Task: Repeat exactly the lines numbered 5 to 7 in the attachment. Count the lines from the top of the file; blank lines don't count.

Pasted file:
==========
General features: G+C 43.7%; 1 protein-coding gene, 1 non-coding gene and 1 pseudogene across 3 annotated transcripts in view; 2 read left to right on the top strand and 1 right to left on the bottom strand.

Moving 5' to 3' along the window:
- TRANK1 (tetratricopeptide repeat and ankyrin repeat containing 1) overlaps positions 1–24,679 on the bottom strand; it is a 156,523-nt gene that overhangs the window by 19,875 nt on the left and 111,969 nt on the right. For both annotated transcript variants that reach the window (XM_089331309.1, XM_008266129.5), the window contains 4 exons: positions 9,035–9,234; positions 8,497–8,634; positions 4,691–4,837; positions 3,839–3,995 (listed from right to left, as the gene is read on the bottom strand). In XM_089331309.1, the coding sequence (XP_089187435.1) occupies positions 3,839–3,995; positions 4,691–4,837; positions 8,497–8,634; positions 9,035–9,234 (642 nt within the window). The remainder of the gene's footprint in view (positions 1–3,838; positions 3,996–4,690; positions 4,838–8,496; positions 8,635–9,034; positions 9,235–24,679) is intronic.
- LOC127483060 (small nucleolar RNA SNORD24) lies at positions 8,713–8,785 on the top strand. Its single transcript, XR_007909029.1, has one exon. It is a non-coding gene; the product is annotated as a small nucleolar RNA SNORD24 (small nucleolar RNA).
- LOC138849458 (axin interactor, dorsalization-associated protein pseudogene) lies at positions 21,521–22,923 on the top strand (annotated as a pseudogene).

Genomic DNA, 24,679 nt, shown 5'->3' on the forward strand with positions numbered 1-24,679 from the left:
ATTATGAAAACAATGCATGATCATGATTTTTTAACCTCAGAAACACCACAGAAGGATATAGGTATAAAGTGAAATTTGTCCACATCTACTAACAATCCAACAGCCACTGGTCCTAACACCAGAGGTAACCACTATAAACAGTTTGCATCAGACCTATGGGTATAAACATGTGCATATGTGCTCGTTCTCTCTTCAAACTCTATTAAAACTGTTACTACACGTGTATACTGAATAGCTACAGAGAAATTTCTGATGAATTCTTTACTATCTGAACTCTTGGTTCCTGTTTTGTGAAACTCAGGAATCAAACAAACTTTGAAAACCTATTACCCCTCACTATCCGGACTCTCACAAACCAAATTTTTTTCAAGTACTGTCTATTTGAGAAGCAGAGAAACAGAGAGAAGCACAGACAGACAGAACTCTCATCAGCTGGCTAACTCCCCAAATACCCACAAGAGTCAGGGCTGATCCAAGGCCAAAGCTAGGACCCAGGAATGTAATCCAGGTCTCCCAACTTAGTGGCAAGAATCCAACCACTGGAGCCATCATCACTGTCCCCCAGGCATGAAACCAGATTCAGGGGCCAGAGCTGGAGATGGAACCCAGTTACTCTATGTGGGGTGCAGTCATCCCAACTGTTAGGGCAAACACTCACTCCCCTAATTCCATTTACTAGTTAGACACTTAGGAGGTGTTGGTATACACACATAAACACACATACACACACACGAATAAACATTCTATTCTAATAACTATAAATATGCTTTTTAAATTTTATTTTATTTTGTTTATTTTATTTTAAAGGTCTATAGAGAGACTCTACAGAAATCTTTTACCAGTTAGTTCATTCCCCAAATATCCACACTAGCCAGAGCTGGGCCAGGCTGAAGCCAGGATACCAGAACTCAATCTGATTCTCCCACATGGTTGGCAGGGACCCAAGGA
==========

- LOC138849458 (axin interactor, dorsalization-associated protein pseudogene) lies at positions 21,521–22,923 on the top strand (annotated as a pseudogene).

Genomic DNA, 24,679 nt, shown 5'->3' on the forward strand with positions numbered 1-24,679 from the left:
ATTATGAAAACAATGCATGATCATGATTTTTTAACCTCAGAAACACCACAGAAGGATATAGGTATAAAGTGAAATTTGTCCACATCTACTAACAATCCAACAGCCACTGGTCCTAACACCAGAGGTAACCACTATAAACAGTTTGCATCAGACCTATGGGTATAAACATGTGCATATGTGCTCGTTCTCTCTTCAAACTCTATTAAAACTGTTACTACACGTGTATACTGAATAGCTACAGAGAAATTTCTGATGAATTCTTTACTATCTGAACTCTTGGTTCCTGTTTTGTGAAACTCAGGAATCAAACAAACTTTGAAAACCTATTACCCCTCACTATCCGGACTCTCACAAACCAAATTTTTTTCAAGTACTGTCTATTTGAGAAGCAGAGAAACAGAGAGAAGCACAGACAGACAGAACTCTCATCAGCTGGCTAACTCCCCAAATACCCACAAGAGTCAGGGCTGATCCAAGGCCAAAGCTAGGACCCAGGAATGTAATCCAGGTCTCCCAACTTAGTGGCAAGAATCCAACCACTGGAGCCATCATCACTGTCCCCCAGGCATGAAACCAGATTCAGGGGCCAGAGCTGGAGATGGAACCCAGTTACTCTATGTGGGGTGCAGTCATCCCAACTGTTAGGGCAAACACTCACTCCCCTAATTCCATTTACTAGTTAGACACTTAGGAGGTGTTGGTATACACACATAAACACACATACACACACACGAATAAACATTCTATTCTAATAACTATAAATATGCTTTTTAAATTTTATTTTATTTTGTTTATTTTATTTTAAAGGTCTATAGAGAGACTCTACAGAAATCTTTTACCAGTTAGTTCATTCCCCAAATATCCACACTAGCCAGAGCTGGGCCAGGCTGAAGCCAGGATACCAGAACTCAATCTGATTCTCCCACATGGTTGGCAGGGACCCAAGGA